“Dozens more elected mayors and the abolition of many councils are being planned under a shake-up of local government due to be unveiled next month………However, a fight looms over plans to abolish significant numbers of district councils, many of them Tory-controlled, as part of plans for a slimmed-down local government system.”
Chris Smyth, Whitehall Editor www.thetimes.co.uk
Dozens more elected mayors and the abolition of many councils are being planned under a shake-up of local government due to be unveiled next month.
Ministers want to devolve more power to areas that agree to new elected mayors, who they argue are more accountable and better at boosting local economies.
However, a fight looms over plans to abolish significant numbers of district councils, many of them Tory-controlled, as part of plans for a slimmed-down local government system.
Downing Street denied that they wanted to abolish two thirds of authorities by replacing district councils with unitary authorities, and insisted change would happen only with local consent.
However, ministers do want to move towards more single-tier council areas, which the County Councils Network estimates would save £3 billion a year.
District councils oppose the move, saying it would create unwieldy mega-authorities responsible for more than a million people each, far larger than local government units in other countries.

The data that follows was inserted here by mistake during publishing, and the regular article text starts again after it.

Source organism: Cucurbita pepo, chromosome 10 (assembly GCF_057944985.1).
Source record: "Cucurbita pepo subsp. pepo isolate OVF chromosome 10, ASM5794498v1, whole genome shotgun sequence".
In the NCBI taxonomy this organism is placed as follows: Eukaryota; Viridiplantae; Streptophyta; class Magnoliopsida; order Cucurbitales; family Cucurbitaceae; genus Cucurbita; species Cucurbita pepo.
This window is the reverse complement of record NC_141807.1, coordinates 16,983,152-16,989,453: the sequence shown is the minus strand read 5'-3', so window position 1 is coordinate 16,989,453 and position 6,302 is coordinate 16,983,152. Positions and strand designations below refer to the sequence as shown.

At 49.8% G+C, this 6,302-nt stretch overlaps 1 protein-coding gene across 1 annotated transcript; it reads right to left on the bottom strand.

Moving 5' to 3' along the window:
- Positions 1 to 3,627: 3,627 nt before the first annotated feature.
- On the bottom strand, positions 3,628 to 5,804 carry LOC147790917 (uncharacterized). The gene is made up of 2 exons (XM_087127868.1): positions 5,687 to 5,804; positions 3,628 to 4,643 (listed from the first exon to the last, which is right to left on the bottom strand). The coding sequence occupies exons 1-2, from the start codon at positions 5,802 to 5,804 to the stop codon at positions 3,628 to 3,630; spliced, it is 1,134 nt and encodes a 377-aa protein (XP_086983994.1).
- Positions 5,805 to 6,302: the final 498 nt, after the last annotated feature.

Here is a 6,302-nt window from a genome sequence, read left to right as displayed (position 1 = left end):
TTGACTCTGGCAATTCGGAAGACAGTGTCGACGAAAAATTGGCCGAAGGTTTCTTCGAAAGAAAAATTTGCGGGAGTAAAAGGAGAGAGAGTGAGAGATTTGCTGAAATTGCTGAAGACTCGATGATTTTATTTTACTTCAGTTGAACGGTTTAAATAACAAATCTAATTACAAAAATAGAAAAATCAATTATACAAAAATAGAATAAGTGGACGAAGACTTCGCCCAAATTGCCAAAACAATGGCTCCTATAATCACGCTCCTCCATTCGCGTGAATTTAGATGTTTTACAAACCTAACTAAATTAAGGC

A cap of about 600,000 people in any unitary authority is being considered as one way of avoiding this.
A spokesman for the local government ministry said: “We want to devolve and decentralise to give more power to local communities, providing opportunities for all areas to enjoy devolution. But there will be no blanket abolition of district councils and no top-down restructuring of local government.”
Robert Jenrick, the communities secretary, will publish a white paper on devolution next month, which the spokesman said “will set out our detailed plans and we continue to work closely with local areas to establish solutions to local government reform”.
About four in ten residents in England will be represented by city mayors once West Yorkshire elects its first next year and ministers say directly elected leaders “stimulate job creation, build homes, improve transport and reduce local carbon emissions”.
Despite the distraction of the coronavirus pandemic, government sources say that “now is the time to finish what we’ve started” by allowing more mayors.
Ben Houchen, the Conservative mayor of Tees Valley, is seen as the prototype for winning Tory control of local government in the north and Midlands. A government source told The Sunday Times: “This is all about red wall empowerment. It’s about giving a stronger voice to the regions and levelling up by handing more power down to the people and breaking Labour’s traditional stranglehold over local authorities, especially in the north.”